The revision does a few things that impressed me. There's a new fourth character class, the Adventurer. An adventurer combines half of two of the other classes. So you can be part Warrior, part Expert (as I made Zoltana), part Warrior, part Psychic, or part Expert, part Psychic. 

Backgrounds seem pretty similar to what I remember, giving you some extra skills related to your training outside of your class. And if you risk it and get lucky, it can also boost your ability scores. Each background provides 1 skill for free, and you can either choose two more from a small selection of skills, or roll three times on the skill list or the Growth Table which have chances for +1 to any stat of your choice, +2 to a physical stat, or +2 to a mental stat, a set skill, or a skill of your choice.

There are focuses (foci as Crawford calls them) which are like 3E feats, with two tiers. They provide a lot of customization options for characters, and aren't overly complex in implementation. Many also provide a level in a skill.

But so far, the most impressive improvement to the rules has been how Crawford redesigned the skills. In SWN-R, each skill's name is a simple verb. And they cover a wide area, and different ability modifiers can be added depending on the situation (much like 5E's often ignored rule on skill/tool use rolls). The combat skills (shoot, punch, stab) add to d20 rolls to hit in combat, but can also be used with the normal 2d6 in other non-combat situations. Exert, the general physical/athletics skill, can also be used in combat for throwing attacks or I assume wrestling and the like. 

So far, I'm liking what's been done to the rules. It feels more streamlined, and even more customizable to fit nearly any character concept.

Sunday, August 16, 2020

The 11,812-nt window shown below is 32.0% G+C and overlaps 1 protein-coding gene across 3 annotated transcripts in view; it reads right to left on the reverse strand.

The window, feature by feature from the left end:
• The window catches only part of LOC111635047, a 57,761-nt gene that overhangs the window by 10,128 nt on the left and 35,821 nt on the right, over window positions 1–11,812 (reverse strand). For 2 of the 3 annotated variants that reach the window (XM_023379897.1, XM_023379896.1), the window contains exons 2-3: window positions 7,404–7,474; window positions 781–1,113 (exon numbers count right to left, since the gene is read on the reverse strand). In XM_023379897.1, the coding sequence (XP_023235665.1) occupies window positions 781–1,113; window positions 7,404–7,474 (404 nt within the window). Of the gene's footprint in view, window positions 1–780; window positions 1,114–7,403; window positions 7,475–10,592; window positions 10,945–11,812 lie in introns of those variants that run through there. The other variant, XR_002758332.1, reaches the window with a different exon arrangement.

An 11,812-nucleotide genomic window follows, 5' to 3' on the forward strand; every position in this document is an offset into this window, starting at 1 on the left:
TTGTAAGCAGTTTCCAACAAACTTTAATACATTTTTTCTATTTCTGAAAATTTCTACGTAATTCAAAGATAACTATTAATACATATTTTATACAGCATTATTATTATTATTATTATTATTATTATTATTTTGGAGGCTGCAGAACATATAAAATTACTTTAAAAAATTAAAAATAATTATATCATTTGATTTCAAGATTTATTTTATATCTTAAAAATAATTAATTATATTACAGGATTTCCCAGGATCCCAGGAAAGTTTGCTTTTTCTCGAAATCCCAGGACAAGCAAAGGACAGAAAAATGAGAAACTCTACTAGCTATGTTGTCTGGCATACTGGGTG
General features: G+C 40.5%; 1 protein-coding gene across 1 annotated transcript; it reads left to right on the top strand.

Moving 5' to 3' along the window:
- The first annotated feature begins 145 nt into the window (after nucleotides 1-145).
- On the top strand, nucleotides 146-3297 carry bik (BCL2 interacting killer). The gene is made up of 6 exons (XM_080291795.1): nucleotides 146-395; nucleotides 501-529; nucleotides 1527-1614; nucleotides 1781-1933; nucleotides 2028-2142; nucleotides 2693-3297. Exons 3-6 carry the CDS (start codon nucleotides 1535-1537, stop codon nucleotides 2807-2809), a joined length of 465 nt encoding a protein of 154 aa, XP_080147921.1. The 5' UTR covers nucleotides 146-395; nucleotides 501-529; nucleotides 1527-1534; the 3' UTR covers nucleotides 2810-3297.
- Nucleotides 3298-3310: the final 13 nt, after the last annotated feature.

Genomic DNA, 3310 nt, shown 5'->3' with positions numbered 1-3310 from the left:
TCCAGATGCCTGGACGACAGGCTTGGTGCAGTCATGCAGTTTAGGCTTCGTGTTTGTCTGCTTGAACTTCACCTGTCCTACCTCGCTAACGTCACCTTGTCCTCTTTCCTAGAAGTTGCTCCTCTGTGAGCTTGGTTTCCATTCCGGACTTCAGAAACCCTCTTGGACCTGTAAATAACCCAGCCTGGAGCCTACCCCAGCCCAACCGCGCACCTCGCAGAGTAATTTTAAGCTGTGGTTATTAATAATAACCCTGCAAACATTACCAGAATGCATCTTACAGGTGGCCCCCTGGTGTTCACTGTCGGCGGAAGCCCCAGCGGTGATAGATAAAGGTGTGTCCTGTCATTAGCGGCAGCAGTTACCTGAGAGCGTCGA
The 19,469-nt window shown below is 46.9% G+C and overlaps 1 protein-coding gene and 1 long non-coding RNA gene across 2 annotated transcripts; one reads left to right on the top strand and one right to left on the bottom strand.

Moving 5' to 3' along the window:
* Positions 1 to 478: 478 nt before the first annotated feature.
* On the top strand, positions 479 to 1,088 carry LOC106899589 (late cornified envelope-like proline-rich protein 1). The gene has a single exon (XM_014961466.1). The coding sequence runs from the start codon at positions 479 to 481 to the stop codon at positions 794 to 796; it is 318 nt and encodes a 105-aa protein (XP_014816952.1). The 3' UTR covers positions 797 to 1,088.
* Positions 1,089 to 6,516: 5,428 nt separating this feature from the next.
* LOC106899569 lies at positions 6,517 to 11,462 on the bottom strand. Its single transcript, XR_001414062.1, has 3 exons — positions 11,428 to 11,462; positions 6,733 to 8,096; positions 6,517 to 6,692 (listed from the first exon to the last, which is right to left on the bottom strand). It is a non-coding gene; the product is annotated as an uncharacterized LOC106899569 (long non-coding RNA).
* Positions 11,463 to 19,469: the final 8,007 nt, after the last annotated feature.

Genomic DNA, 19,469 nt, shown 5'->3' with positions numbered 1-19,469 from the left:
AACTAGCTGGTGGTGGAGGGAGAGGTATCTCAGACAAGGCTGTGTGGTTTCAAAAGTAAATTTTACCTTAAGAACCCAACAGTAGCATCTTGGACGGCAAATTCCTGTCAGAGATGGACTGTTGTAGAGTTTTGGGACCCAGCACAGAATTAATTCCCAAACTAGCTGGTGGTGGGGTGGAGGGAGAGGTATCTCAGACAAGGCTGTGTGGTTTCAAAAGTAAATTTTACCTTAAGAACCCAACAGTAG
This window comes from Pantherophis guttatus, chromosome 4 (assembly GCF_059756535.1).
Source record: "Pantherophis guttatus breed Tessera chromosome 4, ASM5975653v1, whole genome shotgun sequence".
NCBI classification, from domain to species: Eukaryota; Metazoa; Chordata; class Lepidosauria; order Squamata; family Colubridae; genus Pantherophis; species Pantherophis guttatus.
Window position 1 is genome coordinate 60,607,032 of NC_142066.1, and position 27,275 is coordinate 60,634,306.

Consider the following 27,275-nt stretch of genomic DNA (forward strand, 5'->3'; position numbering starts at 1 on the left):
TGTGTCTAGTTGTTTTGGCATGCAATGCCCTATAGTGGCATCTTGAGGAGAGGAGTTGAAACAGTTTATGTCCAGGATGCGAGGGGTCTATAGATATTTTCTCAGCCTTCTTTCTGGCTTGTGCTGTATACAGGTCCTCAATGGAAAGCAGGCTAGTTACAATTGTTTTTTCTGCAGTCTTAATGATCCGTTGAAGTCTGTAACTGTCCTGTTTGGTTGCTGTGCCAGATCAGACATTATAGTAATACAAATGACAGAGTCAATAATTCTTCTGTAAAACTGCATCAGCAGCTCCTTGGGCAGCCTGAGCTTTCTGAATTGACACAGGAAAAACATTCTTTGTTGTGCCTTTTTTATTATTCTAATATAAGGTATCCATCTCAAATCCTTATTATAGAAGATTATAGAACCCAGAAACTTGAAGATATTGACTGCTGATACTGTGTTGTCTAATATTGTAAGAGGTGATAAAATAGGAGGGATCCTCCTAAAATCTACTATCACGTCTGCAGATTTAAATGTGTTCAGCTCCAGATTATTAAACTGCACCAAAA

Class Reductionism

 I have continued my thinking about simplifying multiclassing in my game. 

Tonight's thinking is thus: 

Multiclassing is only available for the four main classes. My alternate classes will remain, but any previously allowed multiclass using them will be outlawed (no Cleric/Rangers or Illusionist/Thieves). 

Going by the example set by the BX/BECMI Elf class, there is a single XP track and both class's abilities advance at once. Generally the multiclass will take more advantageous numbers from either base class, but demi-human level caps will take the lower. 

The numbers here are still provisional. The Elf uses double the Fighter advancement (the faster class) if you look at it one way, or the combined total minus 500xp at 2nd level if you look at it another. I went with the latter to figure out these numbers. The amounts for high level advancement were considering that spellcasters tend to get exponentially more powerful, but the MU/Thief is stuck with a d4 hit die, so they get a small boost. 

Multiclassing Rules:

  • Take the most advantageous BAB track.

  • Take the most advantageous saving throw for each category

  • Gain all special abilities of each class

  • Use any weapons or armor allowed by either class

  • Use the custom XP track and advance both classes

  • Use the least advantageous maximum level

Multiclass Advancement Table








Hit Die: d8

Hit Die: d6

Hit Die: d6

Hit Die: d6

Hit Die: d8

Hit Die: d4










































































































Dwarf: Berserker (8), Cavalier (6), Cleric (8), Fighter (12), Thief (6), Cleric/Fighter (8), Fighter/Thief (6)

Elf: Bard (6), Fighter (10), Magic-User (12), Thief (8), Fighter/Magic-User (10), Fighter/Thief (8)

Halfling: Acrobat (8), Druid (6), Fighter (8), Ranger (10), Thief (12), Fighter/Thief (8)

Gnome: Bard (8), Fighter (6), Illusionist (12), Thief (8), Fighter/Thief (6)

Half-Elf: Assassin (6), Cleric (6), Druid (10), Fighter (8), Magic-User (8), Ranger (8), Thief (10), Cleric/Fighter (6), Cleric/Magic-User (6), Fighter/Magic-User (8), Magic-User/Thief (8)

Half-Orc: Acrobat (6), Assassin (12), Berserker (10), Cavalier (8), Cleric (6), Fighter (10), Thief (6), Cleric/Thief (6)

Still considering if I want to keep the Dragonborn and Changeling (sort of like Tieflings) or not.